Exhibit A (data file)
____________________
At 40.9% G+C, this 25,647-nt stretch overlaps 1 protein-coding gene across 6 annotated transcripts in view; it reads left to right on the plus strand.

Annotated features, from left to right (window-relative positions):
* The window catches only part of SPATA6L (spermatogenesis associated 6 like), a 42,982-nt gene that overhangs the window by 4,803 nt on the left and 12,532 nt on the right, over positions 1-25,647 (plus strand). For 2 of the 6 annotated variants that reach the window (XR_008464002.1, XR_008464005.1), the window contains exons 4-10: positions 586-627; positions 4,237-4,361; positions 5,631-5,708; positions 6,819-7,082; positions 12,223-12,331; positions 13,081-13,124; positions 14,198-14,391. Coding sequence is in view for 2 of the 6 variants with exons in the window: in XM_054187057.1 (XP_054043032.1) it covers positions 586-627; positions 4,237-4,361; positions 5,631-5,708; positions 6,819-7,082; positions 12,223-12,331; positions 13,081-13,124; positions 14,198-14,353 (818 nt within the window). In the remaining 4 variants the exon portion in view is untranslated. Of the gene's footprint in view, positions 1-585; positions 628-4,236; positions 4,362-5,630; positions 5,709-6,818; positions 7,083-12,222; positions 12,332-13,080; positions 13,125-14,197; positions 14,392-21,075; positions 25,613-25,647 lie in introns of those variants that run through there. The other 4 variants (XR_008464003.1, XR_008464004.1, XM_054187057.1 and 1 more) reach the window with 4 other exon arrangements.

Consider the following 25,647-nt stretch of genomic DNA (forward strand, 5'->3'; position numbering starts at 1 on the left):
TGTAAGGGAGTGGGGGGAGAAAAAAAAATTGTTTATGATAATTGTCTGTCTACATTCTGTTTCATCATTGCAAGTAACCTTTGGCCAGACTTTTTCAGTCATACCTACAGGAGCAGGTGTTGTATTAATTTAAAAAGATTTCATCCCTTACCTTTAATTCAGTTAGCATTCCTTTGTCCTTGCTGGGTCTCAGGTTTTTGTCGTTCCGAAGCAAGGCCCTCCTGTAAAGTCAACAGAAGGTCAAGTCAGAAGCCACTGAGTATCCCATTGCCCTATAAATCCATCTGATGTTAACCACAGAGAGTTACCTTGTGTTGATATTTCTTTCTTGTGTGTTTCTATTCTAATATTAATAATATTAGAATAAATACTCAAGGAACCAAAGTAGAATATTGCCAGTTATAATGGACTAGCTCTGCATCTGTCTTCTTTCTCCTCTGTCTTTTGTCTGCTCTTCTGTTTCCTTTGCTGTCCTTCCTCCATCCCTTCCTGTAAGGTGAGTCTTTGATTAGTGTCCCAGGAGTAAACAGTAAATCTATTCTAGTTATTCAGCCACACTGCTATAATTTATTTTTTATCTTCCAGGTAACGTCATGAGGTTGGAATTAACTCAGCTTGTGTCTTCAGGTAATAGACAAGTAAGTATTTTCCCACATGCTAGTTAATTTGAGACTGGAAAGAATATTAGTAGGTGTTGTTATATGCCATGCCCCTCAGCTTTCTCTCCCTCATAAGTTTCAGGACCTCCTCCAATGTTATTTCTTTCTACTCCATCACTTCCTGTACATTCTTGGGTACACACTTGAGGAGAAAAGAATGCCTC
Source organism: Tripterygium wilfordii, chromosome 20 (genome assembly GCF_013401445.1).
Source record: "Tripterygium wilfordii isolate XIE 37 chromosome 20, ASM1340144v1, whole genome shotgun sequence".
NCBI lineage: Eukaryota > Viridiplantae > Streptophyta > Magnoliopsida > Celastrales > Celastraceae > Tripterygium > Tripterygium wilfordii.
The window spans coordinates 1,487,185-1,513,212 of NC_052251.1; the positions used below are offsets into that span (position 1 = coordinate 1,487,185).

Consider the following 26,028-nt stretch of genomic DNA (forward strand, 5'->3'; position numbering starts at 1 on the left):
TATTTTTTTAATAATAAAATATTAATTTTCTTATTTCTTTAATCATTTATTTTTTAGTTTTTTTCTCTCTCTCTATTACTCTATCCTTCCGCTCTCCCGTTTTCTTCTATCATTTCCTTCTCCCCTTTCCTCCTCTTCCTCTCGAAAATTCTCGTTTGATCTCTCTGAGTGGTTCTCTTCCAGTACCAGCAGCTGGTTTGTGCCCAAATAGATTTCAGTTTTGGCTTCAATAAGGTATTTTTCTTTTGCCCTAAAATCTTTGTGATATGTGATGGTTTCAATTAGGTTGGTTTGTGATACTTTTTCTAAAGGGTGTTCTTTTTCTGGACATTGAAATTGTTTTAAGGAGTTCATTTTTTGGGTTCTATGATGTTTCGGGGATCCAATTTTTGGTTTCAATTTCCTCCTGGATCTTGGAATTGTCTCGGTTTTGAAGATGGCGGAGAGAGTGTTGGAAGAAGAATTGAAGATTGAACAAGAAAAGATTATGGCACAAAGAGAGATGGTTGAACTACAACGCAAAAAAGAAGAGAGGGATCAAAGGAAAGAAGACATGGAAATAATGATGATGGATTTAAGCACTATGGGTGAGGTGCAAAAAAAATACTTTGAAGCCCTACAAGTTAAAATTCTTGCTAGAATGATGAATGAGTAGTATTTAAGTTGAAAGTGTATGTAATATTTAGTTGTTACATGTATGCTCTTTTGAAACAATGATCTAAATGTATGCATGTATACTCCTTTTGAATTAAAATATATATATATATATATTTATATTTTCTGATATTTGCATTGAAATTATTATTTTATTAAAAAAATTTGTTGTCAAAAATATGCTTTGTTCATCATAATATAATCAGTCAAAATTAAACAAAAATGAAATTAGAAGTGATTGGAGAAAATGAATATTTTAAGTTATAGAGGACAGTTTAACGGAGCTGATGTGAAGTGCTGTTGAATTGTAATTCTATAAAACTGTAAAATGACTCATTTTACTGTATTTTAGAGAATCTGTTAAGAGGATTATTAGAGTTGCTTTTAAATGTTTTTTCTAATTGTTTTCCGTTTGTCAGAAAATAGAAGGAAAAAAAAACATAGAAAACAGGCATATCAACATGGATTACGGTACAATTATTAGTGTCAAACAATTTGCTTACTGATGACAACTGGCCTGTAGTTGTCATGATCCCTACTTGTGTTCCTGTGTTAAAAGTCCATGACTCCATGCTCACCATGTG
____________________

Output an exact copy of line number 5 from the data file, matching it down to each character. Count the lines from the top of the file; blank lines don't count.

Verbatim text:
TGTAAGGGAGTGGGGGGAGAAAAAAAAATTGTTTATGATAATTGTCTGTCTACATTCTGTTTCATCATTGCAAGTAACCTTTGGCCAGACTTTTTCAGTCATACCTACAGGAGCAGGTGTTGTATTAATTTAAAAAGATTTCATCCCTTACCTTTAATTCAGTTAGCATTCCTTTGTCCTTGCTGGGTCTCAGGTTTTTGTCGTTCCGAAGCAAGGCCCTCCTGTAAAGTCAACAGAAGGTCAAGTCAGAAGCCACTGAGTATCCCATTGCCCTATAAATCCATCTGATGTTAACCACAGAGAGTTACCTTGTGTTGATATTTCTTTCTTGTGTGTTTCTATTCTAATATTAATAATATTAGAATAAATACTCAAGGAACCAAAGTAGAATATTGCCAGTTATAATGGACTAGCTCTGCATCTGTCTTCTTTCTCCTCTGTCTTTTGTCTGCTCTTCTGTTTCCTTTGCTGTCCTTCCTCCATCCCTTCCTGTAAGGTGAGTCTTTGATTAGTGTCCCAGGAGTAAACAGTAAATCTATTCTAGTTATTCAGCCACACTGCTATAATTTATTTTTTATCTTCCAGGTAACGTCATGAGGTTGGAATTAACTCAGCTTGTGTCTTCAGGTAATAGACAAGTAAGTATTTTCCCACATGCTAGTTAATTTGAGACTGGAAAGAATATTAGTAGGTGTTGTTATATGCCATGCCCCTCAGCTTTCTCTCCCTCATAAGTTTCAGGACCTCCTCCAATGTTATTTCTTTCTACTCCATCACTTCCTGTACATTCTTGGGTACACACTTGAGGAGAAAAGAATGCCTC